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Can an NPS overhaul get higher response rates?

By Jay Nathan

Do you ever open a survey, only to find a huge set of questions and immediately close it? You’re not alone.

I’ve used Net Promoter Methodology for years. It’s sometimes called the “one number needed to grow”, as It basically asks your customers two important questions:

1. How likely are you to recommend us to someone else? (1 – 10 scale)

2. Why did you answer the way you did?

There is power in the simplicity of this survey.

Simplicity drives high response rates

Do you ever open a survey, only to find a huge set of questions and immediately close it? You’re not alone. Just take a look at this graph by SurveyMonkey comparing length of surveys and drop-off rate. 

The good news for NPS is that on average, only 2% of customers will drop your convenient, 2-question survey. Along with requiring simple answers, embedding your NPS survey in emails from actual employees, instead of a generic accounts or no-reply addresses, will increase your survey engagement even more.

We recently worked with a client to overhaul their NPS process and increased response rates by 3x in the first month. 

Synthesize and share the responses

With such an important metric like NPS, you want to take the time to read every response and organize feedback accordingly. The best way to tackle synthesizing NPS survey data is to first perform a quantitative analysis to identify your score, followed by a qualitative analysis to delve into the reasons behind the rankings. You’ll find that client responses likely fall into three different categories, all of which require unique follow-up:

→ Plan to engage with detractors to gather more information from them

→ Push neutrals to increase engagement with your product or company

→ Ask promoters to serve as a reference for you in the future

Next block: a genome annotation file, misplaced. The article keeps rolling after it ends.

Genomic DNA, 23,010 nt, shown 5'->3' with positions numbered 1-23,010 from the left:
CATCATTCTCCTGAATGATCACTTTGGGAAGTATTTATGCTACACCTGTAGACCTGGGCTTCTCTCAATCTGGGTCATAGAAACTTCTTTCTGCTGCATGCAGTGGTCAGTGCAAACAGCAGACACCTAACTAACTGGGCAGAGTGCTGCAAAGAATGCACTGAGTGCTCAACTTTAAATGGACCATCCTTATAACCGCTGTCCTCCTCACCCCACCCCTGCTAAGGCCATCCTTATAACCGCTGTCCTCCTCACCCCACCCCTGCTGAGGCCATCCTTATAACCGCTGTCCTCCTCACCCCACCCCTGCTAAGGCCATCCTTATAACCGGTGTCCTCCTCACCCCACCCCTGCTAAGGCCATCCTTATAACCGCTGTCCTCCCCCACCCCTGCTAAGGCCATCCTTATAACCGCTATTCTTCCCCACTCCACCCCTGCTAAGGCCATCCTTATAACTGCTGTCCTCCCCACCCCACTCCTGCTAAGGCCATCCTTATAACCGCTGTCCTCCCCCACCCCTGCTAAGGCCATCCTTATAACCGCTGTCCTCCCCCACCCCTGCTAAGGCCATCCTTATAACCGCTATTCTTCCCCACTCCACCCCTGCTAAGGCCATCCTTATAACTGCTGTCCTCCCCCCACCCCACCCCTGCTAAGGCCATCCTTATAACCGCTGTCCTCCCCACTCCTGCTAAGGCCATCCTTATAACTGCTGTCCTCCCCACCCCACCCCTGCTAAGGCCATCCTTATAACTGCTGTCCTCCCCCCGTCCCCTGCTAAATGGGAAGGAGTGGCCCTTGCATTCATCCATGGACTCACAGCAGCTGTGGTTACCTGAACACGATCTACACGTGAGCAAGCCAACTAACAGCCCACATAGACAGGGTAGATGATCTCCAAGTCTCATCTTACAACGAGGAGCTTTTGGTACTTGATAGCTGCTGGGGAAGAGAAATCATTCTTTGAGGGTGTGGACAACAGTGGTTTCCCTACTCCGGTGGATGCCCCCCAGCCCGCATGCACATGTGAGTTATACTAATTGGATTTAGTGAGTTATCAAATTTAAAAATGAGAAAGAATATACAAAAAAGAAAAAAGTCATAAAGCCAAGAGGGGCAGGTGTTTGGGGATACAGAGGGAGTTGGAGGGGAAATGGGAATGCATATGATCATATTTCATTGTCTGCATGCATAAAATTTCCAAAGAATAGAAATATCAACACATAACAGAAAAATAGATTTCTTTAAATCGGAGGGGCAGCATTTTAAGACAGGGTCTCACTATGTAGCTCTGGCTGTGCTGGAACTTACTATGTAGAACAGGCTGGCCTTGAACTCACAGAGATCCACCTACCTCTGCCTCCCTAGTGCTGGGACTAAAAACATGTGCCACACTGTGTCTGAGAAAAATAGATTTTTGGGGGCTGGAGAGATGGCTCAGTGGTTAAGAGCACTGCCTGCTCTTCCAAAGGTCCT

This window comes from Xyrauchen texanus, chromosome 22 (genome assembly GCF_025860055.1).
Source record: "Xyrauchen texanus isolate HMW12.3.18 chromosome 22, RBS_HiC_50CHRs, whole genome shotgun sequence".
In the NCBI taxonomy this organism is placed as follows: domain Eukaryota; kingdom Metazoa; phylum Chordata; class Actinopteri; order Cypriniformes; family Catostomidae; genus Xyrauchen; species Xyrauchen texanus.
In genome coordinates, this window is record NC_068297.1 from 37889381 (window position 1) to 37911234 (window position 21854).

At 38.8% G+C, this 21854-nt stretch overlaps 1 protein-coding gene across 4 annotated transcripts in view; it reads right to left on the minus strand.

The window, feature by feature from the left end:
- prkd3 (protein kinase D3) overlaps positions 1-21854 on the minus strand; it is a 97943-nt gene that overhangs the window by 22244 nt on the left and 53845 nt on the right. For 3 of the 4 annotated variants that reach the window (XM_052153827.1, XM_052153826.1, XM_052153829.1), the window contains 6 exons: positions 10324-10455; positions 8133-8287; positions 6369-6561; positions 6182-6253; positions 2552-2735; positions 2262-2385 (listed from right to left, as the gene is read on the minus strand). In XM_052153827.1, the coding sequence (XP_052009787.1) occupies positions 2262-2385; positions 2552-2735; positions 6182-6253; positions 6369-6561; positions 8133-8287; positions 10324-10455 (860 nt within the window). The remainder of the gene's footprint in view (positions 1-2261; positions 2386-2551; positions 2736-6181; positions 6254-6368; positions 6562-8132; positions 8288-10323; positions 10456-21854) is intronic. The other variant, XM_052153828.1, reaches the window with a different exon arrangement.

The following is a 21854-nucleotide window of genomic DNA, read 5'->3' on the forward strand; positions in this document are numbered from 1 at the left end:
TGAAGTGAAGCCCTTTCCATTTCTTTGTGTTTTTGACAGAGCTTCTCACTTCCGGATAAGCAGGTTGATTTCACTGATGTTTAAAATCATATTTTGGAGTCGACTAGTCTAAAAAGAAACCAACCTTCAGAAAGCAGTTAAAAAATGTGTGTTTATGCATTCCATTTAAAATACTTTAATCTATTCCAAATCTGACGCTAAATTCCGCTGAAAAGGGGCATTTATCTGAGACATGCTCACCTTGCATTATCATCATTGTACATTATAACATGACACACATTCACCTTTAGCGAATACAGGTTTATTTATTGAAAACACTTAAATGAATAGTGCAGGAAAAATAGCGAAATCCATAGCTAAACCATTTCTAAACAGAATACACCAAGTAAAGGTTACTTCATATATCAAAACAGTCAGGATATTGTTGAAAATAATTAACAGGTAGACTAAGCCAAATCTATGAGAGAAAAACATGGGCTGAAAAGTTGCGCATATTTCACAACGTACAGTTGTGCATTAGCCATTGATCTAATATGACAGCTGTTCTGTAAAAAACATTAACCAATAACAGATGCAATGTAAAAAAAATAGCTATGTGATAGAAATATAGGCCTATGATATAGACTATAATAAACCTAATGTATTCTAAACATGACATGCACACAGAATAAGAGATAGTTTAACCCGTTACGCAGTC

Facilitate this process continually, but don’t overwhelm your customers

A good rule of thumb to follow when selecting the timeliness of sending out your NPS survey is only survey customers as frequently as you can process the data and create a response plan. There would be no purpose to this process if you didn’t spend sufficient time evaluating, tracking, and personally addressing customer responses. Though you should aim to collect responses every month, the same client should only receive the survey about once on a six-month rolling basis. 

Align the schedule with the customer journey

Sending an NPS at key points along your client journey yields beneficial information about how your customer experience differs along the way. Engaging customers at every stage, from onboarding, to renewal and advocacy, brings your NPS full circle and closes the feedback loop. Don’t forget to survey lost customers, as they often provide some of the most helpful insights. 

Don’t stop with NPS

NPS is part of a larger initiative to measure, monitor and improve customer experience. It takes coordinated, cross-functional initiative to maintain and improve CX. 

Published January 21, 2019
About the Author

I've spent my career working in technology companies to build customer-centric teams, processes and technology platforms. In 2017, I founded Customer Imperative, a consulting firm that helps fast-growing B2B SaaS companies improve renewals, increase expansion sales and scale customer engagement. See full bio ›

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